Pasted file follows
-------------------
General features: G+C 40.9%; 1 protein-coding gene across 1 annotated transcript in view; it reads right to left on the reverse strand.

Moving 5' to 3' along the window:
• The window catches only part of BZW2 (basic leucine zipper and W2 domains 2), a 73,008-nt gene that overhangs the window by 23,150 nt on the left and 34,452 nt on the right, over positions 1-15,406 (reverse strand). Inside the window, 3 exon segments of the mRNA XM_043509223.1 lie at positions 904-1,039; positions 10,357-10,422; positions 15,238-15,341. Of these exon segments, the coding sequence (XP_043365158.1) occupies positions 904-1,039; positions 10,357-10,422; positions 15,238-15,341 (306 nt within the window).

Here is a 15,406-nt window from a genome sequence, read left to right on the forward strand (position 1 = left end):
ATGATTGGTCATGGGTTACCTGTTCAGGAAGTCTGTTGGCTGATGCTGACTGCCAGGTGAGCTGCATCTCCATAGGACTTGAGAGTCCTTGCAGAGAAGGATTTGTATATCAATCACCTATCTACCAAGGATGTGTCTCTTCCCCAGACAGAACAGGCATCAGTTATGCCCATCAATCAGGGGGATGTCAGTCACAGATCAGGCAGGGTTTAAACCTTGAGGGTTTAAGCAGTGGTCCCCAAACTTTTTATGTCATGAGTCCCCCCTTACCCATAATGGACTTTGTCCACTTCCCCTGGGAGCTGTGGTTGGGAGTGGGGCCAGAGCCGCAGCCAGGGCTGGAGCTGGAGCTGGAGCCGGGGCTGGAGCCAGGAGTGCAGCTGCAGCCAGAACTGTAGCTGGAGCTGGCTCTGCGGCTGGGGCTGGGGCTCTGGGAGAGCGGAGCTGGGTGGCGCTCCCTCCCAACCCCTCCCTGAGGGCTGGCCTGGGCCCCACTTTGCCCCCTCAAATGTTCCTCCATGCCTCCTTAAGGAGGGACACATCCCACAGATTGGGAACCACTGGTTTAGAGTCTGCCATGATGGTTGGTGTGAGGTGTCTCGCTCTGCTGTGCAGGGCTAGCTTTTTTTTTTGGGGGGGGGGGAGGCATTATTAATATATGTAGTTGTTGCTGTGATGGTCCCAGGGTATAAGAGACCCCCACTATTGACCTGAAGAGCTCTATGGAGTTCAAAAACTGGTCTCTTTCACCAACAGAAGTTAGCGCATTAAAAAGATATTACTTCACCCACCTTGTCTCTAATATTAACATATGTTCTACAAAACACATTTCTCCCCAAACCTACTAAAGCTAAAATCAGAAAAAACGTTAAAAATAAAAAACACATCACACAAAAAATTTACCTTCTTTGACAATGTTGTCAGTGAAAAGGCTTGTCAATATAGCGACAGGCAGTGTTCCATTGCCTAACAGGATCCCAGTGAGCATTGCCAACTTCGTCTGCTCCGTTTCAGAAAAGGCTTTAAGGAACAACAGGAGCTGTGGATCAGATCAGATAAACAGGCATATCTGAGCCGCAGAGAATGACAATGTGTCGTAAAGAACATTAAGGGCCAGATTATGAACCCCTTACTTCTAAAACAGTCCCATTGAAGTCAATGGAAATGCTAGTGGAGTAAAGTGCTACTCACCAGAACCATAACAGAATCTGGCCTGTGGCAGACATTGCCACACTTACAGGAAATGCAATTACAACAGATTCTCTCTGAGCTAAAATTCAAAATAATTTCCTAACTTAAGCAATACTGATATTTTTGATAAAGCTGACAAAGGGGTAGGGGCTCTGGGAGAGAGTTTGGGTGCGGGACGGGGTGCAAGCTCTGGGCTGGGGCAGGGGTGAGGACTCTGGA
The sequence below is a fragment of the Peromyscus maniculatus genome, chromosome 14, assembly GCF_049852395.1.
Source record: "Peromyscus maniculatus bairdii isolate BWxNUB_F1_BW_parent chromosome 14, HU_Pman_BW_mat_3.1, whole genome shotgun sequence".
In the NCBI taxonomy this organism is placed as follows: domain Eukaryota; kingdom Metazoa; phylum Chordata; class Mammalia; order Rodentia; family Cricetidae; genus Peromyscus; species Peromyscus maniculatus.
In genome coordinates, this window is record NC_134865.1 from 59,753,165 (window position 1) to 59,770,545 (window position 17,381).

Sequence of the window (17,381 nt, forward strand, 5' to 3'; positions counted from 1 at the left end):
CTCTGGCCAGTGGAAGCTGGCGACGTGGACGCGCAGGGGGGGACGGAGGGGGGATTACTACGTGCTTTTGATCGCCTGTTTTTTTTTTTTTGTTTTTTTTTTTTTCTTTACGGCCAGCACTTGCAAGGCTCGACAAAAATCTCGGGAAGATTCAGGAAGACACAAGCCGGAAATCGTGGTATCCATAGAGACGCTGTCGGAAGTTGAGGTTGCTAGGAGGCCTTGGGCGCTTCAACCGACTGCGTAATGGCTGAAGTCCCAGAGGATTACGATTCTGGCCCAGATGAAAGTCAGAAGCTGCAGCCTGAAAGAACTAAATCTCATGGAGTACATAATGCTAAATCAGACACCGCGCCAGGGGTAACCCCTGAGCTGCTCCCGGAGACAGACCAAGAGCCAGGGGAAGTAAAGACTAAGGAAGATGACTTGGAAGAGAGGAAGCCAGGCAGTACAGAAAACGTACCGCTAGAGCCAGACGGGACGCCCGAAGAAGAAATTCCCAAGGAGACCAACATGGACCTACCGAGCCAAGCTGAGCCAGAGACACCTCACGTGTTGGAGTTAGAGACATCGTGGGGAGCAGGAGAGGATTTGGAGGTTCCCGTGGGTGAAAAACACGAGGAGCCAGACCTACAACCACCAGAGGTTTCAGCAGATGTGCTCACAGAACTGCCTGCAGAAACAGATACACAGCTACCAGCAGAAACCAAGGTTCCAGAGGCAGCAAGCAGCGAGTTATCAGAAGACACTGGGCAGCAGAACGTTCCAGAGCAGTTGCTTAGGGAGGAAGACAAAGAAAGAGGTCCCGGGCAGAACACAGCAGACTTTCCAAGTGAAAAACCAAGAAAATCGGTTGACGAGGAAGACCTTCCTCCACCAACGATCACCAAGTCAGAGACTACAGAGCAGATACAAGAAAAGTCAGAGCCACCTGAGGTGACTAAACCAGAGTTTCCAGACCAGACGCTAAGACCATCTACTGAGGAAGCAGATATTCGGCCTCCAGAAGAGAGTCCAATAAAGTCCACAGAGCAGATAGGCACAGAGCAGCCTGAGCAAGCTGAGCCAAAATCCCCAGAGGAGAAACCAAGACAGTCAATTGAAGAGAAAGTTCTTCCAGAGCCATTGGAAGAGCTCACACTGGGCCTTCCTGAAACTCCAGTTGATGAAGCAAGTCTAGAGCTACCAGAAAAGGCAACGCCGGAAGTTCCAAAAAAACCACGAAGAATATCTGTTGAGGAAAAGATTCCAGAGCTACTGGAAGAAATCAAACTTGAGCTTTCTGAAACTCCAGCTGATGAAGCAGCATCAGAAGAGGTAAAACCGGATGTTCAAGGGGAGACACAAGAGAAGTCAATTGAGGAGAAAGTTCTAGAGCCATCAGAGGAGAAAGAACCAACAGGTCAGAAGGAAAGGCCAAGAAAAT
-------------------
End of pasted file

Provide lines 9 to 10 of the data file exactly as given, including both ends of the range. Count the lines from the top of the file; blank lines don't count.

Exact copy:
In genome coordinates, this window is record NC_134865.1 from 59,753,165 (window position 1) to 59,770,545 (window position 17,381).

Sequence of the window (17,381 nt, forward strand, 5' to 3'; positions counted from 1 at the left end):